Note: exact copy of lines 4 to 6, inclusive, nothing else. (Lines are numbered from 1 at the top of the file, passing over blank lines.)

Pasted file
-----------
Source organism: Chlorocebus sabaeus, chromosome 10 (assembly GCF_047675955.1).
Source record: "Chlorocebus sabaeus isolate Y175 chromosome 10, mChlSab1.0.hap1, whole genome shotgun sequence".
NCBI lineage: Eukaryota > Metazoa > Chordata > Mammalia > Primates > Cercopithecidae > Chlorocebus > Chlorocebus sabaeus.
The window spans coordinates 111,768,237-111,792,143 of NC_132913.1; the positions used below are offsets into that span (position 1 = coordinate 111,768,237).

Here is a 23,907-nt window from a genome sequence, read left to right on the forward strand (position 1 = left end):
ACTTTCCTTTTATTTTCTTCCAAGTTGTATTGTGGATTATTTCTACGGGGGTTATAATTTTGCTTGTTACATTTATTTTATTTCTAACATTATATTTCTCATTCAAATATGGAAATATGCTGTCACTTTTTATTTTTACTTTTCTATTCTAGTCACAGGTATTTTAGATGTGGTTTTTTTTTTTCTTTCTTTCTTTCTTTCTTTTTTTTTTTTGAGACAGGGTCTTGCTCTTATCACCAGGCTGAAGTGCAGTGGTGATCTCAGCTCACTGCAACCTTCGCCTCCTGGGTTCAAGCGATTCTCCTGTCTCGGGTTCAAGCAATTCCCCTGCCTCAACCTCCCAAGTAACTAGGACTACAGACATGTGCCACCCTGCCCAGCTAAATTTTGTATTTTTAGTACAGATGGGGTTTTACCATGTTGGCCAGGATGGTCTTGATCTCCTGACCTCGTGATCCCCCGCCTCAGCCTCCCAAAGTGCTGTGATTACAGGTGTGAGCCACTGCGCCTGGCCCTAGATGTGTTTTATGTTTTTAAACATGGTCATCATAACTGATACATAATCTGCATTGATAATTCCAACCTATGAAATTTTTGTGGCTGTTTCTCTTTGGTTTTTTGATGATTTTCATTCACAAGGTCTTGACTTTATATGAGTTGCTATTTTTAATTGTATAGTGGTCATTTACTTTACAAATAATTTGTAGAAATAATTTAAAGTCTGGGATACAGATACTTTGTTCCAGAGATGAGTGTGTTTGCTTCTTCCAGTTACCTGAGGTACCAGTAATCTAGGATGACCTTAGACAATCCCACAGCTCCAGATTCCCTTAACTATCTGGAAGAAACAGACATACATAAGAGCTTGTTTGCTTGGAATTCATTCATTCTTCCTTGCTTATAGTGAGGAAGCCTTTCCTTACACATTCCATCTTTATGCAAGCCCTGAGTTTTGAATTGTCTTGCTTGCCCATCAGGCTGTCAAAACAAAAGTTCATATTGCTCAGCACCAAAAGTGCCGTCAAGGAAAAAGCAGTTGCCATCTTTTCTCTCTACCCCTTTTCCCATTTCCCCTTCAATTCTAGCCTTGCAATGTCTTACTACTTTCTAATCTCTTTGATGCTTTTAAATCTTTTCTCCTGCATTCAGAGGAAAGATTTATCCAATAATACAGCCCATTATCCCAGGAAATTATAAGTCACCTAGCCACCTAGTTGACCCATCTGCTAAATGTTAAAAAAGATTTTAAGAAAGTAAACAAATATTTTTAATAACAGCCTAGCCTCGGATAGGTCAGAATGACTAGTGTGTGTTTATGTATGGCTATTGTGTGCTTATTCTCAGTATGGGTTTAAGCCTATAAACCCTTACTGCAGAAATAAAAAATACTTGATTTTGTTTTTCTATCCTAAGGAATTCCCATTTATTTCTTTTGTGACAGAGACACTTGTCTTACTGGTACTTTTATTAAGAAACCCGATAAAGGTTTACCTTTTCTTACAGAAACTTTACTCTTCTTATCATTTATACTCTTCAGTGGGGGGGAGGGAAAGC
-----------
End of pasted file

The window spans coordinates 111,768,237-111,792,143 of NC_132913.1; the positions used below are offsets into that span (position 1 = coordinate 111,768,237).

Here is a 23,907-nt window from a genome sequence, read left to right on the forward strand (position 1 = left end):
ACTTTCCTTTTATTTTCTTCCAAGTTGTATTGTGGATTATTTCTACGGGGGTTATAATTTTGCTTGTTACATTTATTTTATTTCTAACATTATATTTCTCATTCAAATATGGAAATATGCTGTCACTTTTTATTTTTACTTTTCTATTCTAGTCACAGGTATTTTAGATGTGGTTTTTTTTTTTCTTTCTTTCTTTCTTTCTTTTTTTTTTTTGAGACAGGGTCTTGCTCTTATCACCAGGCTGAAGTGCAGTGGTGATCTCAGCTCACTGCAACCTTCGCCTCCTGGGTTCAAGCGATTCTCCTGTCTCGGGTTCAAGCAATTCCCCTGCCTCAACCTCCCAAGTAACTAGGACTACAGACATGTGCCACCCTGCCCAGCTAAATTTTGTATTTTTAGTACAGATGGGGTTTTACCATGTTGGCCAGGATGGTCTTGATCTCCTGACCTCGTGATCCCCCGCCTCAGCCTCCCAAAGTGCTGTGATTACAGGTGTGAGCCACTGCGCCTGGCCCTAGATGTGTTTTATGTTTTTAAACATGGTCATCATAACTGATACATAATCTGCATTGATAATTCCAACCTATGAAATTTTTGTGGCTGTTTCTCTTTGGTTTTTTGATGATTTTCATTCACAAGGTCTTGACTTTATATGAGTTGCTATTTTTAATTGTATAGTGGTCATTTACTTTACAAATAATTTGTAGAAATAATTTAAAGTCTGGGATACAGATACTTTGTTCCAGAGATGAGTGTGTTTGCTTCTTCCAGTTACCTGAGGTACCAGTAATCTAGGATGACCTTAGACAATCCCACAGCTCCAGATTCCCTTAACTATCTGGAAGAAACAGACATACATAAGAGCTTGTTTGCTTGGAATTCATTCATTCTTCCTTGCTTATAGTGAGGAAGCCTTTCCTTACACATTCCATCTTTATGCAAGCCCTGAGTTTTGAATTGTCTTGCTTGCCCATCAGGCTGTCAAAACAAAAGTTCATATTGCTCAGCACCAAAAGTGCCGTCAAGGAAAAAGCAGTTGCCATCTTTTCTCTCTACCCCTTTTCCCATTTCCCCTTCAATTCTAGCCTTGCAATGTCTTACTACTTTCTAATCTCTTTGATGCTTTTAAATCTTTTCTCCTGCATTCAGAGGAAAGATTTATCCAATAATACAGCCCATTATCCCAGGAAATTATAAGTCACCTAGCCACCTAGTTGACCCATCTGCTAAATGTTAAAAAAGATTTTAAGAAAGTAAACAAATATTTTTAATAACAGCCTAGCCTCGGATAGGTCAGAATGACTAGTGTGTGTTTATGTATGGCTATTGTGTGCTTATTCTCAGTATGGGTTTAAGCCTATAAACCCTTACTGCAGAAATAAAAAATACTTGATTTTGTTTTTCTATCCTAAGGAATTCCCATTTATTTCTTTTGTGACAGAGACACTTGTCTTACTGGTACTTTTATTAAGAAACCCGATAAAGGTTTACCTTTTCTTACAGAAACTTTACTCTTCTTATCATTTATACTCTTCAGTGGGGGGGAGGGAAAGC